INTERVIEW WITH BEN SCOTT-KILLIAN
by Alice Oliver
Ben Scott-Killian is a photographer living on Vashon Island in the Puget Sound of Washington State, where he runs a small dairy and livestock farm with his family. Where work and life merge together into a seamless unity, the difference between drudgery and open-hearted presence is decided by the intentionality of his approach. SOLA Journal founder, Alice Oliver, discusses with Ben his practice and his upcoming publication, The Boy in the Wild Orchard, which is currently available for pre-order through Black Flower Publishing. This book is a reflection on his early adulthood and the mentors that guided him, pages filled with vulnerable musings on fragmentation and solitude.
AO: Could you tell us a little about your early life, where you grew up and how that environment shaped you and subsequently your practice?
BSK: I was born in 1987 on Long Island in a suburb about 50 miles east of New York City. My mom was a high school biology and ecology teacher who kindled a love for the natural world in my brother and I. I was very connected to the estuaries and forests that surrounded our town. I bore witness to the rapid and devastating expansion of the built environment, much of which was encroaching on the natural places I held so dear. Even at a young age, I was sensitive to the harmful costs of modernity. For me, environmentalism was a diving board into much bigger questions about human beings, the mysteries of nature, and our correspondence with the Earth, i.e. spiritual matters. These matters and concerns continue to be a part of my everyday life and are inevitably part of my photographic practice.
AO: Can you tell me a bit about how your photographic practice started? What were some elemental moments that helped or hindered the shaping of your practice?
BSK: There came a time in my young teens when the turbulence inside my family’s home became sufficient motivation to get me out of the house whenever I had the opportunity. My solo wanders gave me space from the confines of our family system and, more importantly, became my sacred time. At some point, I was kindly gifted a Nikon F2 by my family which became my constant companion on my walks through my local world. I took lessons in photography from a local photographer. In one such lesson, my teacher and I ventured from the camera shop he owned to the duck pond down the road in search of photographic opportunities. He pointed out someone feeding the ducks by tossing cracked corn into the air. He was trying to get me to release the shutter the moment when all of the ducks, anticipating the grain, would look up into the air at once and the light reflected off their brilliant green heads all at once. For the life of me, I couldn’t see what he was trying to point out. The moment was lost. I can see now what I didn’t know then, I was using the camera as a tool primarily to view the world inside of me; the phenomena of the external world were secondary.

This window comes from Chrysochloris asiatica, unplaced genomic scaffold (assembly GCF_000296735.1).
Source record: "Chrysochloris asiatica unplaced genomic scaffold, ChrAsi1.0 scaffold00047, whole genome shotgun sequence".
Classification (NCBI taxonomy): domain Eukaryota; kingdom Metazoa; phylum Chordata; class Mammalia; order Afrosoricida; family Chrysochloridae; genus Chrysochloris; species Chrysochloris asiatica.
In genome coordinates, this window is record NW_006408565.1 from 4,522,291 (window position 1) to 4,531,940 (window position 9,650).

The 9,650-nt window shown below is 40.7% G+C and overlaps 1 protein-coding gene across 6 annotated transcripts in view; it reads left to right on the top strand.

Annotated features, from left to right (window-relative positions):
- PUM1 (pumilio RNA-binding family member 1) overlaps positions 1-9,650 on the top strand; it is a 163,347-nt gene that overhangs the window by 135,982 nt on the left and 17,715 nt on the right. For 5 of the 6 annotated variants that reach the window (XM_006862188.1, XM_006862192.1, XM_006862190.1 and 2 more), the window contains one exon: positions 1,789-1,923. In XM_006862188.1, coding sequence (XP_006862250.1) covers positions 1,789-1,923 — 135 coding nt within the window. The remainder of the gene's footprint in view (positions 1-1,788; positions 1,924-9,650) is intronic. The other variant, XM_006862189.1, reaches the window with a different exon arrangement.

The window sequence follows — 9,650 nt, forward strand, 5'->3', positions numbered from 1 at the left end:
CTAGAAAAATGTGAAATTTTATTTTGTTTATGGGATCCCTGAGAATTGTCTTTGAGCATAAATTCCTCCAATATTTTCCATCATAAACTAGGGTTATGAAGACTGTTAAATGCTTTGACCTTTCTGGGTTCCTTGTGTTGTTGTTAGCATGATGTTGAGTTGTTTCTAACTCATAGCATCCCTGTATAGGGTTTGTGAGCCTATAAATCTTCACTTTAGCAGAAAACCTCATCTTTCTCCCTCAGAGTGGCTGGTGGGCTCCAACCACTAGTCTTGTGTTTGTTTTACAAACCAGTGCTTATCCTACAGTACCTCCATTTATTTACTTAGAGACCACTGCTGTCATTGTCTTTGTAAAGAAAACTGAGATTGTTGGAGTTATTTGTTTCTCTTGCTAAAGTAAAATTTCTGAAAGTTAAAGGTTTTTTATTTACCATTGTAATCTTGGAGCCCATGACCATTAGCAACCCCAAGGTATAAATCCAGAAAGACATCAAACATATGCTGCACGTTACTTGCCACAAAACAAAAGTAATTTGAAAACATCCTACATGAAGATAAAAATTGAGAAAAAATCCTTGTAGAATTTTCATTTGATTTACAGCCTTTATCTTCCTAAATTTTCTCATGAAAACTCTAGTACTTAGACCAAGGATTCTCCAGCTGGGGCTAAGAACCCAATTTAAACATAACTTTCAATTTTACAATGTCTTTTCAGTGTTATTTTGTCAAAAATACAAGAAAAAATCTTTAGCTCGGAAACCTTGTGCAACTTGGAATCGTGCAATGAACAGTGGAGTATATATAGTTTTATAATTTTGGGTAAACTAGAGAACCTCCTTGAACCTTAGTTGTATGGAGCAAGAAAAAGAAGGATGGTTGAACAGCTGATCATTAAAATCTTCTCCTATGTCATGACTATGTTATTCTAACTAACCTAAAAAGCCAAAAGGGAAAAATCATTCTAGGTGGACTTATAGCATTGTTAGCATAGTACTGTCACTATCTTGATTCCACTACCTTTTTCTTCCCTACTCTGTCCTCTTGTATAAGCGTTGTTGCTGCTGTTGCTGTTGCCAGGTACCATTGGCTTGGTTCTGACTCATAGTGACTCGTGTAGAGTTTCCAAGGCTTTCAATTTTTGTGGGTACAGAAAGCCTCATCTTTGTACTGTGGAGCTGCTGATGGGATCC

While photography remained a serious interest, I studied environmental science in college and became involved in farming during my time there. Learning how to farm after I graduated was an all-encompassing immersion that took up the time and creative energy that I might have spent being a serious image maker. It faded into the background and, ultimately, practical concerns subsumed the creative ones.
In August 2020, there was a period of late summer light that awoke me from my photographic slumber. I started taking my camera out on walks just like I did as a teenager, except now with my wife and young daughter alongside me. There was something about that August light that demanded I participate in it, to receive it. I responded to the demand and so began my renewed apprenticeship to photographic practice.
AO: Can you tell us a bit more about your body of work The Boy in the Wild Orchard and your upcoming publication?
BSK: The book is the reflection and result of a specific period of transformation that occurred over a 6 year span ending around my 30th birthday. Those years began very dark, lonely and confused for me. In the depths of despair, I finally came to know another human being who I could be completely honest with. Leslie, my first mentor, changed my life. He led me into the world of dreams, myth, and the mysteries of the human psyche. His guidance also helped open me to the many other lessons I would receive along the way. I came to my island home as a naive 22 year old trying to prove myself farming. I had no intention of staying, but circumstances conspired to keep me here. I feel like I was claimed by a place. It wasn’t done with me and still isn’t. I found other people who freely shared their gifts with me, some of whom are depicted in the book. I’ve also been shaped by the non-human beings that I get to interact with, some quite intimately.
The book acknowledges the critical presence of true elderhood in the psychic development of young people. I wanted to honour the process of coming into adulthood, and all of its allies, with something beautiful and intentional. The book is currently available for pre-order through Black Flower Publishing, to be printed and fulfilled in January 2023. We are working with a press just on the other side of the ferry from me to print the book. Despite the limitations dictated by material shortages and the small scale of the release, we are excited for the physical presentation that we’ve settled on for the publication.
AO: Was The Boy in the Wild Orchard a new step within your practice or something that evolved out of earlier concepts or themes that you had worked with in the past?